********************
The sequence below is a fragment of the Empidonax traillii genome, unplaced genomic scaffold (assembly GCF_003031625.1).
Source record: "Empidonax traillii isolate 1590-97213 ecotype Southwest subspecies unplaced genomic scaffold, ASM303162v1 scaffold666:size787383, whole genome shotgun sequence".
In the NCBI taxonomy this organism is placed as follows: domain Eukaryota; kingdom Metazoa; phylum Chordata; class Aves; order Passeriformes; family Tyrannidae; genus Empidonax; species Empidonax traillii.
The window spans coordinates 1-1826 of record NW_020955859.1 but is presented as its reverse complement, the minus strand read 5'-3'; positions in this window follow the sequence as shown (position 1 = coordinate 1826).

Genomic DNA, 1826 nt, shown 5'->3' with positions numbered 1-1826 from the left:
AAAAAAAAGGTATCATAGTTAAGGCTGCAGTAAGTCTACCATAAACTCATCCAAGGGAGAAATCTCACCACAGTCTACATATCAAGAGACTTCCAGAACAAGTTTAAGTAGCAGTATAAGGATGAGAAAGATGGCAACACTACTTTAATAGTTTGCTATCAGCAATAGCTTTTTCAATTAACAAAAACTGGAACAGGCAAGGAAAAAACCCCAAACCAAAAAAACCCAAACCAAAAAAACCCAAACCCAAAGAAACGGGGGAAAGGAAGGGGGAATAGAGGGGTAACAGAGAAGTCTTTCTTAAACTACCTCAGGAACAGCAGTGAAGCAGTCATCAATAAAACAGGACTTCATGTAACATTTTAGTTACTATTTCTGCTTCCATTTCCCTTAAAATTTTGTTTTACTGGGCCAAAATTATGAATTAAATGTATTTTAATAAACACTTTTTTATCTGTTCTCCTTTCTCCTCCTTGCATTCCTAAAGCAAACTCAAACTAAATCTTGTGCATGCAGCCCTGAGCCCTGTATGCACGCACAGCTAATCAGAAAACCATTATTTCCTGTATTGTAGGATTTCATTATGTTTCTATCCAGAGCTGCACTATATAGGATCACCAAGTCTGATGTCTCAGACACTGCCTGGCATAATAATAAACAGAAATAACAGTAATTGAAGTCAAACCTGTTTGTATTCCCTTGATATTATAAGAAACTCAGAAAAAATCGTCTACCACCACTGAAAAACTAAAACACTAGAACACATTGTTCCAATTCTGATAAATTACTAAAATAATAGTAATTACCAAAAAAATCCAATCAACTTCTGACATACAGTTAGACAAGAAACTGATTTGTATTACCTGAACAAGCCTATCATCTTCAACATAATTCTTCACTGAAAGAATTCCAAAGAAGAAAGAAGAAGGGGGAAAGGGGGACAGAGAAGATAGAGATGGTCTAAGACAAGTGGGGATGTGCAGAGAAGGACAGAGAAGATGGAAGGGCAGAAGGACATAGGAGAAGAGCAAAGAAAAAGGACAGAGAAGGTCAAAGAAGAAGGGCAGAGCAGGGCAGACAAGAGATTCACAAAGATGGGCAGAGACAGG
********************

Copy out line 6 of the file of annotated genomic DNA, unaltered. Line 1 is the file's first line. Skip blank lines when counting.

AAAAAAAAGGTATCATAGTTAAGGCTGCAGTAAGTCTACCATAAACTCATCCAAGGGAGAAATCTCACCACAGTCTACATATCAAGAGACTTCCAGAACAAGTTTAAGTAGCAGTATAAGGATGAGAAAGATGGCAACACTACTTTAATAGTTTGCTATCAGCAATAGCTTTTTCAATTAACAAAAACTGGAACAGGCAAGGAAAAAACCCCAAACCAAAAAAACCCAAACCAAAAAAACCCAAACCCAAAGAAACGGGGGAAAGGAAGGGGGAATAGAGGGGTAACAGAGAAGTCTTTCTTAAACTACCTCAGGAACAGCAGTGAAGCAGTCATCAATAAAACAGGACTTCATGTAACATTTTAGTTACTATTTCTGCTTCCATTTCCCTTAAAATTTTGTTTTACTGGGCCAAAATTATGAATTAAATGTATTTTAATAAACACTTTTTTATCTGTTCTCCTTTCTCCTCCTTGCATTCCTAAAGCAAACTCAAACTAAATCTTGTGCATGCAGCCCTGAGCCCTGTATGCACGCACAGCTAATCAGAAAACCATTATTTCCTGTATTGTAGGATTTCATTATGTTTCTATCCAGAGCTGCACTATATAGGATCACCAAGTCTGATGTCTCAGACACTGCCTGGCATAATAATAAACAGAAATAACAGTAATTGAAGTCAAACCTGTTTGTATTCCCTTGATATTATAAGAAACTCAGAAAAAATCGTCTACCACCACTGAAAAACTAAAACACTAGAACACATTGTTCCAATTCTGATAAATTACTAAAATAATAGTAATTACCAAAAAAATCCAATCAACTTCTGACATACAGTTAGACAAGAAACTGATTTGTATTACCTGAACAAGCCTATCATCTTCAACATAATTCTTCACTGAAAGAATTCCAAAGAAGAAAGAAGAAGGGGGAAAGGGGGACAGAGAAGATAGAGATGGTCTAAGACAAGTGGGGATGTGCAGAGAAGGACAGAGAAGATGGAAGGGCAGAAGGACATAGGAGAAGAGCAAAGAAAAAGGACAGAGAAGGTCAAAGAAGAAGGGCAGAGCAGGGCAGACAAGAGATTCACAAAGATGGGCAGAGACAGG